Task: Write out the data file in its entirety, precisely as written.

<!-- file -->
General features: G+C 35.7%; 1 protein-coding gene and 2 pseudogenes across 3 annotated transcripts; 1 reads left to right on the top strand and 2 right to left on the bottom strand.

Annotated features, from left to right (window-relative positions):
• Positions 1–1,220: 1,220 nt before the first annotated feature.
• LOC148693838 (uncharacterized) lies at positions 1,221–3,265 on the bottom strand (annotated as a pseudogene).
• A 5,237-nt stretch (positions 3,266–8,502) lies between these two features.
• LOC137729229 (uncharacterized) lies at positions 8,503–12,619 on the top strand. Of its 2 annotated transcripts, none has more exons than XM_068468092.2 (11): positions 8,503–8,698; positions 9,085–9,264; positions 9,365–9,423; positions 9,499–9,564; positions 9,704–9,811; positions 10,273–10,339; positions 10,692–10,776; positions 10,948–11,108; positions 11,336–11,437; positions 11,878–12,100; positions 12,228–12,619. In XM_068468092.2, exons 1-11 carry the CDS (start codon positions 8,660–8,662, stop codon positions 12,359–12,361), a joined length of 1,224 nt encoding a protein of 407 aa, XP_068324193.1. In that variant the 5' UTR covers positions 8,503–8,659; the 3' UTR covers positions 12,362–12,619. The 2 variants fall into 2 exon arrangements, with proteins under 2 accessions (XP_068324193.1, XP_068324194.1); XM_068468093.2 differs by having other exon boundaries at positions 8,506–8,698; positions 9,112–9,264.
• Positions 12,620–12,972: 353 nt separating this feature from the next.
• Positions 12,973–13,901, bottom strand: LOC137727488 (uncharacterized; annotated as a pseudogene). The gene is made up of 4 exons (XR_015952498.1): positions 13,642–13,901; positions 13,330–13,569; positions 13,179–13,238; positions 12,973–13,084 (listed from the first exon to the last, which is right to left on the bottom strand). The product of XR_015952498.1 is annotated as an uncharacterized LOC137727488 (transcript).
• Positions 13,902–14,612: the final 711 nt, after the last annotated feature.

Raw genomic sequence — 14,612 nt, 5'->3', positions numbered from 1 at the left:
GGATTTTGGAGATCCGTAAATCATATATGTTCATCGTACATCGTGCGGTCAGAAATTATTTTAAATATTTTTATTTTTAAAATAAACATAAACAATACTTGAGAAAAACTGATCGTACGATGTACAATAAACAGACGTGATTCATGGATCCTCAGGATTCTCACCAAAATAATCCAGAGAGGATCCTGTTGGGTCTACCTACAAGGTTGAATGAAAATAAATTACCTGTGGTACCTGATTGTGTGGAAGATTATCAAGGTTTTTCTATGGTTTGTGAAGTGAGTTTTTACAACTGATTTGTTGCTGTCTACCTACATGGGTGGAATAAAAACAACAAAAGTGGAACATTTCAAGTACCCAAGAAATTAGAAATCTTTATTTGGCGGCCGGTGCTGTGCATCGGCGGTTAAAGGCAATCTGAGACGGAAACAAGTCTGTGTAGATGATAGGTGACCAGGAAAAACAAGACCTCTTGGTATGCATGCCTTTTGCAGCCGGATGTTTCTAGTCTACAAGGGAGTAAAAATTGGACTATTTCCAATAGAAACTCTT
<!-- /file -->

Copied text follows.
General features: G+C 35.7%; 1 protein-coding gene and 2 pseudogenes across 3 annotated transcripts; 1 reads left to right on the top strand and 2 right to left on the bottom strand.

Annotated features, from left to right (window-relative positions):
• Positions 1–1,220: 1,220 nt before the first annotated feature.
• LOC148693838 (uncharacterized) lies at positions 1,221–3,265 on the bottom strand (annotated as a pseudogene).
• A 5,237-nt stretch (positions 3,266–8,502) lies between these two features.
• LOC137729229 (uncharacterized) lies at positions 8,503–12,619 on the top strand. Of its 2 annotated transcripts, none has more exons than XM_068468092.2 (11): positions 8,503–8,698; positions 9,085–9,264; positions 9,365–9,423; positions 9,499–9,564; positions 9,704–9,811; positions 10,273–10,339; positions 10,692–10,776; positions 10,948–11,108; positions 11,336–11,437; positions 11,878–12,100; positions 12,228–12,619. In XM_068468092.2, exons 1-11 carry the CDS (start codon positions 8,660–8,662, stop codon positions 12,359–12,361), a joined length of 1,224 nt encoding a protein of 407 aa, XP_068324193.1. In that variant the 5' UTR covers positions 8,503–8,659; the 3' UTR covers positions 12,362–12,619. The 2 variants fall into 2 exon arrangements, with proteins under 2 accessions (XP_068324193.1, XP_068324194.1); XM_068468093.2 differs by having other exon boundaries at positions 8,506–8,698; positions 9,112–9,264.
• Positions 12,620–12,972: 353 nt separating this feature from the next.
• Positions 12,973–13,901, bottom strand: LOC137727488 (uncharacterized; annotated as a pseudogene). The gene is made up of 4 exons (XR_015952498.1): positions 13,642–13,901; positions 13,330–13,569; positions 13,179–13,238; positions 12,973–13,084 (listed from the first exon to the last, which is right to left on the bottom strand). The product of XR_015952498.1 is annotated as an uncharacterized LOC137727488 (transcript).
• Positions 13,902–14,612: the final 711 nt, after the last annotated feature.

Raw genomic sequence — 14,612 nt, 5'->3', positions numbered from 1 at the left:
GGATTTTGGAGATCCGTAAATCATATATGTTCATCGTACATCGTGCGGTCAGAAATTATTTTAAATATTTTTATTTTTAAAATAAACATAAACAATACTTGAGAAAAACTGATCGTACGATGTACAATAAACAGACGTGATTCATGGATCCTCAGGATTCTCACCAAAATAATCCAGAGAGGATCCTGTTGGGTCTACCTACAAGGTTGAATGAAAATAAATTACCTGTGGTACCTGATTGTGTGGAAGATTATCAAGGTTTTTCTATGGTTTGTGAAGTGAGTTTTTACAACTGATTTGTTGCTGTCTACCTACATGGGTGGAATAAAAACAACAAAAGTGGAACATTTCAAGTACCCAAGAAATTAGAAATCTTTATTTGGCGGCCGGTGCTGTGCATCGGCGGTTAAAGGCAATCTGAGACGGAAACAAGTCTGTGTAGATGATAGGTGACCAGGAAAAACAAGACCTCTTGGTATGCATGCCTTTTGCAGCCGGATGTTTCTAGTCTACAAGGGAGTAAAAATTGGACTATTTCCAATAGAAACTCTT